The strong, silent type – This macho stereotype is good for two things, looking pretty and tanking damage. It’s good, because he’s lousy conversation.

The effervescent girl – Bubbly describes her well. Not only because she’s perky, but also because she’s empty - nothing inside but air.

The obvious sex alt – Using people to get what you want is one thing, it causes conflict. Just putting yourself out there and begging for it doesn’t fill any holes. Well, it does, but… you know what I mean.

The all-scar – If you’re five hundred years old, I’ll buy some scars from either combat or RP. If you’re an eighteen-year-old newbie with scars all over your body, you’re an emo mess just begging to be incinerated.

This is not a complete list by any measure, but it covers the four most common and most annoying of the lot. When you create a character, being an average Joe is often the best bet. Most often, the special snowflakes are the ones that will annoy good players the most with their LOOK AT ME attitudes.

If you’ve ever thought to yourself, “what game should I play?” and you haven’t tried an Iron Realms Entertainment MUD, what are you waiting for? With no download necessary to enjoy the full, free-to-play experience of Achaea, Imperian, Lusternia, Aetolia or Midkemia, there’s no reason not to give them a shot.

Lore and History - Making the Past Work for You

Posted by Raslazel Thursday August 2 2012 at 10:30PM
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In many MUDs, like the best MUD around, Achaea by Iron Realms Entertainment, you’ll find an expansive lore surrounding the world you’re thrust into. Rich with its own mythology and events, learning at least the basics is essential to fitting in to the setting.

Whether your character invokes the name of their race’s patron diety (I promise you, if I have to listen to one more “by the hammer of Phaestus,” I might snap) or recounting centuries-old stories handed down from his family, knowing the lore of the world never hurts.

It’s essential, then, that you obtain at least a cursory knowledge of your surroundings. This can often be found inside in-game books and help files and/or learned from other players. Most of it’s written with the reader in mind, at once making for an interesting read and helping to educate on why things are as they are presently.

If you’ve never tried a MUD, why not give an Iron Realms Entertainment MUD a shot? Free-to-play, no download required and newbie-friendly, they’re not worth passing up!

Triggers, Aliases and Macros - Excuse Me?

Posted by Raslazel Thursday August 2 2012 at 1:13AM
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If the title of this post sounds like a foreign language to you, this isn’t a bad read. Players use these things to make their lives easier and automate certain mundane tasks in MUDs. I use them myself for curing, tattooing, inkmilling and many other things in the top MUD Achaea by Iron Realms Entertainment. It’s easy to forget that many people have no clue what they are, however.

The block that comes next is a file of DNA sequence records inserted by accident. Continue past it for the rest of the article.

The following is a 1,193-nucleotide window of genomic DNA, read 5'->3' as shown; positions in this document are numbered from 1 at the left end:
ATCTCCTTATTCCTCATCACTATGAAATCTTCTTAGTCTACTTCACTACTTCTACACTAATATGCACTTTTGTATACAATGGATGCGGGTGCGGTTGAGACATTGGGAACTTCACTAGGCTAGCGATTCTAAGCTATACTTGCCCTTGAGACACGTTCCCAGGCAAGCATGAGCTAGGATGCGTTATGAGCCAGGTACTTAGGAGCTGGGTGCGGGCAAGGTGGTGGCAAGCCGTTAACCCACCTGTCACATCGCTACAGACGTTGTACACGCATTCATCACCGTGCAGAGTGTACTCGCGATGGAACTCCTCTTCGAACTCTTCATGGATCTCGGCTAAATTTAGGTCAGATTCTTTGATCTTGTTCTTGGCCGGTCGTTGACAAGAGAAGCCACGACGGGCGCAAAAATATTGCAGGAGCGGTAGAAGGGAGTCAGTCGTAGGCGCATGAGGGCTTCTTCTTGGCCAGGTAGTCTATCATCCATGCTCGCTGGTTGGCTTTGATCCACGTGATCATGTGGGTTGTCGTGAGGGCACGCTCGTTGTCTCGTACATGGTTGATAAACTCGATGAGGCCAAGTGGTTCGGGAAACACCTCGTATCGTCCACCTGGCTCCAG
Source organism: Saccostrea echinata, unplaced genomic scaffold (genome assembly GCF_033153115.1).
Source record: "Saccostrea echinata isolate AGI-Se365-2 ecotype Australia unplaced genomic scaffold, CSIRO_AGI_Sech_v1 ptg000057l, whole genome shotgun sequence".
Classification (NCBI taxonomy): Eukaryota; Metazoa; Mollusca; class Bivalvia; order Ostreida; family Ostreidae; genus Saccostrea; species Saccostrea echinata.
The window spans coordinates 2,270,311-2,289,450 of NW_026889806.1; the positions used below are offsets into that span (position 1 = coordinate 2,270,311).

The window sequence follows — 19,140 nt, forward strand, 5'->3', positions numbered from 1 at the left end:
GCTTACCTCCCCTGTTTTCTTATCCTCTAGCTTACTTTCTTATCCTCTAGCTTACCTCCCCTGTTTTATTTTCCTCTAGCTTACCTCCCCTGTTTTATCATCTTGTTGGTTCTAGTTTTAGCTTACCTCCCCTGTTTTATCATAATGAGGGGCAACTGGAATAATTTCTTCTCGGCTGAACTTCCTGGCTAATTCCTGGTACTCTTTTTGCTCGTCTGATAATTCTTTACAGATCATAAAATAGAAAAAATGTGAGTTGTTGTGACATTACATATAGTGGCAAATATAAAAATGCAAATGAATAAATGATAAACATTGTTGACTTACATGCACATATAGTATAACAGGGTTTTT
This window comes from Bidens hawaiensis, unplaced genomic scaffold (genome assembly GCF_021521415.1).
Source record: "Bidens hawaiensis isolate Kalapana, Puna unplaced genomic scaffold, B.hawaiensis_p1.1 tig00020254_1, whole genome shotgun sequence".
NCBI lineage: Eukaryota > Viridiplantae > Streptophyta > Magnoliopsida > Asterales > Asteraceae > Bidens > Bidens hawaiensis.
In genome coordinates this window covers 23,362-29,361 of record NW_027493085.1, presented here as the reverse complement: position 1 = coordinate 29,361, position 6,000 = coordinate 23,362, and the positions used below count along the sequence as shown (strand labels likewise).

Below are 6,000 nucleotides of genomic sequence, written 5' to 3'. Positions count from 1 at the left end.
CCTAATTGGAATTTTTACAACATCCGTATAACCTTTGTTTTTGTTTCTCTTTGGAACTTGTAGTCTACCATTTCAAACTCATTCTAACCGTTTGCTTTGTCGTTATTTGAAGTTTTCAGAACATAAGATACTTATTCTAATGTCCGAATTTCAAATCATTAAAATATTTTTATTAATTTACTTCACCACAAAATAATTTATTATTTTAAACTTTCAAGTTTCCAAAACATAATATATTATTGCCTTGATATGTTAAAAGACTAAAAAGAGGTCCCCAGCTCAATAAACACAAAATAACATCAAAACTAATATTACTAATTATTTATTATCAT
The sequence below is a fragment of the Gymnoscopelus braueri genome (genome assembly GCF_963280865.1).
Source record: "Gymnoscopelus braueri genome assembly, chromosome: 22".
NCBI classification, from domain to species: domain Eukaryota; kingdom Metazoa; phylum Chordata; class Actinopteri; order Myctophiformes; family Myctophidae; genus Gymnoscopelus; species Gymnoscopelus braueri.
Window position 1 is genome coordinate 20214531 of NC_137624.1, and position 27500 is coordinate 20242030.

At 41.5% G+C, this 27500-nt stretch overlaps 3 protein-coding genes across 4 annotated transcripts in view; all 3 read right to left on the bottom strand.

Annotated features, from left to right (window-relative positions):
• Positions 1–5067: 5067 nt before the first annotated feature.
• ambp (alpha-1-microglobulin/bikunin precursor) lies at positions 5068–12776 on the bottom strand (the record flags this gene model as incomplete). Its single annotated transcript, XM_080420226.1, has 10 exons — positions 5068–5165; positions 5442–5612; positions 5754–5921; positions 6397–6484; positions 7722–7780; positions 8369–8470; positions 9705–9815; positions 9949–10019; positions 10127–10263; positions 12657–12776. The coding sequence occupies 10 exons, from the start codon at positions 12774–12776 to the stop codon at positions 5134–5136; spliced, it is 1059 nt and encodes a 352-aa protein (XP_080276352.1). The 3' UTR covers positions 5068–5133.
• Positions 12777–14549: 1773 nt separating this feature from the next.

Some MUDs have a browser client, like those from Iron Realms Entertainment, but many require a third-party client to be used to connect to the game. I recommend Mudlet – it’s fast, free and has a huge support community (including two in-game clans that I know of). I can’t go into how to make these things because it varies between clients, see your client’s help documentation for details.

Triggers are, in essence, cause and effect lines. They read a line of text from the MUD and then execute a command or group of commands automatically. For example:

Trigger line: You are unnaturally stupid.

Result: eat goldenseal

For this example, your character would eat goldenseal (the cure for the stupidity affliction) when the trigger line pops up on the screen. Trigger lines are often copied and pasted directly from the MUD for accuracy.

Aliases are shortened commands for quick execution of complex or hard-to-type tasks. These are your best friends in fast-paced combat scenarios.

                Alias: ts

                Substitution: touch shield

Typing ts into your client would result in the client sending the substitution to the MUD and your character would touch his shield tattoo. It sounds complex, but it’s easy. I easily have 80-100 of these on my main character at the moment. Learn them, use them, love them.

Macros are like aliases, but used for more high-priority things. They can be accessed with one or two (usually shift + another key) keystrokes and execute immediately without the need to press ENTER.

                Key: Numpad 8

                Command: north

In this example, a basic movement macro, numpad 8 causes your character to step north. They can be used for combat functions, as well:

                Key: F1

                Command: touch crystal

Pressing F1 causes the character to touch his crystal tattoo, restoring health instantly.

All of the examples are things I actually use in Achaea, for clarification (with much more complex functions that check balance and queue the action, but we won’t go into that). I try to give practical information, whenever possible. If you haven’t tried Achaea, or any of Iron Realms Entertainment’s other free MMORPGs, what are you waiting for? They’re free-to-play, require no download and besides that, they’re fun!